Traders always follow trends and consensus. Placing a trade so that the entry is right after the emergence of a trend and the exit right before the end of the trend is vital.
Each one of us has our own system that indicates such trade set-ups. What I mean is we have our systems that define the entry and exit points, however, Options Open Interest data can help us give an edge over our existing systems.
What is Open Interest?
Open Interest (OI) is the accountability of any derivatives contract, including options. Since there are no physical shares backing these futures and options, every buyer and seller creating a contract gets recognised as one Open Interest.
Some features of Open Interest:
>> Creating OI requires a buyer and a seller
>> More OI, more interest in the derivatives instrument (more important it is)
>> Options OI is usually more in higher calls and lower puts
>> Options OI is determined by the number of sellers in the option
Now, to the part where we can use this data to sharpen the trade. Before getting there, let me explain the last point.
As we all know that an options buyer has an unlimited profit profile and a limited loss profile. An options seller has an exactly opposite profit-loss profile.
Yes, an insurance seller pays us Rs 10,00,000 for a tiny Rs 10,000 premium. So, just like option sellers, insurance companies sell life options and have a big loss profile than a profit profile.
The reason for bringing this up is that the amount of insurance available predominantly depends on how much insurance companies want to sell. Similarly, options OI is dependent on option sellers.
Back to sharpening the trades. Let us understand this with an example. Suppose there are 3 strikes—Rs 100, Rs 110, Rs 90—and the stock is trading at Rs 100 OI on the strikes is as follows.
As explained, a higher Call and lower Put have a higher OI. This means the option sellers are betting against a move above Rs 110 and Rs 90.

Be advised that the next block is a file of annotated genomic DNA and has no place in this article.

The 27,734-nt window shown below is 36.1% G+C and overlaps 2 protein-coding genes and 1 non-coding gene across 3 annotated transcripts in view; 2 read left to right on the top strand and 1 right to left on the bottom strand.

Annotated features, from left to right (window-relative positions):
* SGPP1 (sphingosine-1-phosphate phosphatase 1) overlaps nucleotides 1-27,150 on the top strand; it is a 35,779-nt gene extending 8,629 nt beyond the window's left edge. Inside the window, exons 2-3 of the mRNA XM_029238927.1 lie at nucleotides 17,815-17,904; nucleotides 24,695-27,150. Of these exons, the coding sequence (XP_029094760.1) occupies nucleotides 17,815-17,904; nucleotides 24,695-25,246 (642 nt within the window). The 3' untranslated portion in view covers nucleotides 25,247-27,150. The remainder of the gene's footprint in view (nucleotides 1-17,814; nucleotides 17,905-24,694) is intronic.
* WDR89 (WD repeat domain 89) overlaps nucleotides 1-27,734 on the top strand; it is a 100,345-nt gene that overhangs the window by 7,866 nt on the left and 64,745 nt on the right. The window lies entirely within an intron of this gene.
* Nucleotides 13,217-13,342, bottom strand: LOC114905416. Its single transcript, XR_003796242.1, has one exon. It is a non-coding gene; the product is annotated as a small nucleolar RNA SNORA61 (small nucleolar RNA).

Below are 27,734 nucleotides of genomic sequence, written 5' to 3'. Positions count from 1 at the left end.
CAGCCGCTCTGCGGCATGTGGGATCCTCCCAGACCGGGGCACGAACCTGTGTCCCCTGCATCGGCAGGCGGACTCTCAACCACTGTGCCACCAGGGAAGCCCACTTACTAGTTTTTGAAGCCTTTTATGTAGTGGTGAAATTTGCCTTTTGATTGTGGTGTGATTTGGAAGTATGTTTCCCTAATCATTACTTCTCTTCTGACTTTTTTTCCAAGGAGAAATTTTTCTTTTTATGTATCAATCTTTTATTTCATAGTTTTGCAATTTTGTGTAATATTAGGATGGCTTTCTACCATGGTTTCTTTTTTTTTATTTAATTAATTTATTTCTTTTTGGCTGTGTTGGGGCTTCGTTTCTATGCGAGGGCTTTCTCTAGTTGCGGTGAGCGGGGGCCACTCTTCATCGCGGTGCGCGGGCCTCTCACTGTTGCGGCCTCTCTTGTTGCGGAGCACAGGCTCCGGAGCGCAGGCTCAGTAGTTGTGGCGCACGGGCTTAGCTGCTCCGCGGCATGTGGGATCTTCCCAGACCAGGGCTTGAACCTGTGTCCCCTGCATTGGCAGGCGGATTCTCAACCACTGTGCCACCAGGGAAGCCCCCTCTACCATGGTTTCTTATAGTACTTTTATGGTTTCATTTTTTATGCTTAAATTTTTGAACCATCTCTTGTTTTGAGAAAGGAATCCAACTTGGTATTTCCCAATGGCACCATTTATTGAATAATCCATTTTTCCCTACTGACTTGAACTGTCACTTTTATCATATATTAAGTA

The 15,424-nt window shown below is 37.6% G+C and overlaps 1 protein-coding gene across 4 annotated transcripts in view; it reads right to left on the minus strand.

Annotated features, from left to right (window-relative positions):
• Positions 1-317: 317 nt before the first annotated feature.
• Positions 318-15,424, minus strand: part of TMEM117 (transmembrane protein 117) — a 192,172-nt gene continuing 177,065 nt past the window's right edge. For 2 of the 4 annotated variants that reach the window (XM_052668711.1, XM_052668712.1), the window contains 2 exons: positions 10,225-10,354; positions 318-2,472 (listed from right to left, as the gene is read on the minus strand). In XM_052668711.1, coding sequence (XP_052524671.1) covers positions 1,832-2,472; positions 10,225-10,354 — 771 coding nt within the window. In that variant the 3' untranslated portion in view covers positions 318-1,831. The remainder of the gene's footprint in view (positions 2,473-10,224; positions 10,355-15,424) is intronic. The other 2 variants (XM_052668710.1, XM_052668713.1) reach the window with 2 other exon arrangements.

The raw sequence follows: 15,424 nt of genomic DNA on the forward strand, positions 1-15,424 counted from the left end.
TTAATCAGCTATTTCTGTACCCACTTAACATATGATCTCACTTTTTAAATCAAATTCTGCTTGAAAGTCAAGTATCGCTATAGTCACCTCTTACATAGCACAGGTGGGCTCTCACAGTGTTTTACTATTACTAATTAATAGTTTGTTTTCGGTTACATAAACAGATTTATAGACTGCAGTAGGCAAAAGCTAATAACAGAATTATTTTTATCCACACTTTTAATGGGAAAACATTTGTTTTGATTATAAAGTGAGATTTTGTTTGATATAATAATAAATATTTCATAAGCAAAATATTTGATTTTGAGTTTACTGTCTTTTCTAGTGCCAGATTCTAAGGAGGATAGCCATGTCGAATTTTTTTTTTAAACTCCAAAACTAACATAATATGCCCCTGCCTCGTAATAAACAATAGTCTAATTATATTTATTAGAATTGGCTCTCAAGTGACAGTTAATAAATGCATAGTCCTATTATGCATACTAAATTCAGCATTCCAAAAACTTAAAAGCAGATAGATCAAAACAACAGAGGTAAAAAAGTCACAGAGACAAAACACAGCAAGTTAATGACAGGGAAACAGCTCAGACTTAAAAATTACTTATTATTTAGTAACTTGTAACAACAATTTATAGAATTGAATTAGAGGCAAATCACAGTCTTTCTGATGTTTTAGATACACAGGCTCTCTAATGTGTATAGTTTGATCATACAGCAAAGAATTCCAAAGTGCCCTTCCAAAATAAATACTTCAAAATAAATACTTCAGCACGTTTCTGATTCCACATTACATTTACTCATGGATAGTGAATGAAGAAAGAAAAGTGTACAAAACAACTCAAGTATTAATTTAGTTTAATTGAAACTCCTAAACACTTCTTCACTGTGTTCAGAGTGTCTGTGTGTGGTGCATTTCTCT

That is one way of sharpening the trade.
If your trading model is expecting a target price of Rs 115 in this expiry, well think again. These highest OI strikes in Call and Put act as a stiff hurdle. Data suggests that these heavy strikes are very tough to break. So, that is one sharpening, since we now have good visibility into what the market consensus is expecting.
The second sharpening is the breach of such data. Not all market consensus is always right. These levels do not get broken often but they do get broken. Again, referring to past data and my own personal experience.
When the highest OI Call and the highest OI Put strike end up getting broken, the stock moves really fast in the direction of the break.
For example, if the stock mentioned above sustains above Rs 110 for a few sessions, it is likely that it may run up by a few percentage points in a brief time. I have used this as one of the supporting arguments in many of my trades.
So, there we go. Look at the highest OI strike on Call and Put and you may have a lot of profitable information to sharpen your trade. Data of Call and Put OI is available on the NSE website in the Option Chain as well as in some of the options analytics apps for free.
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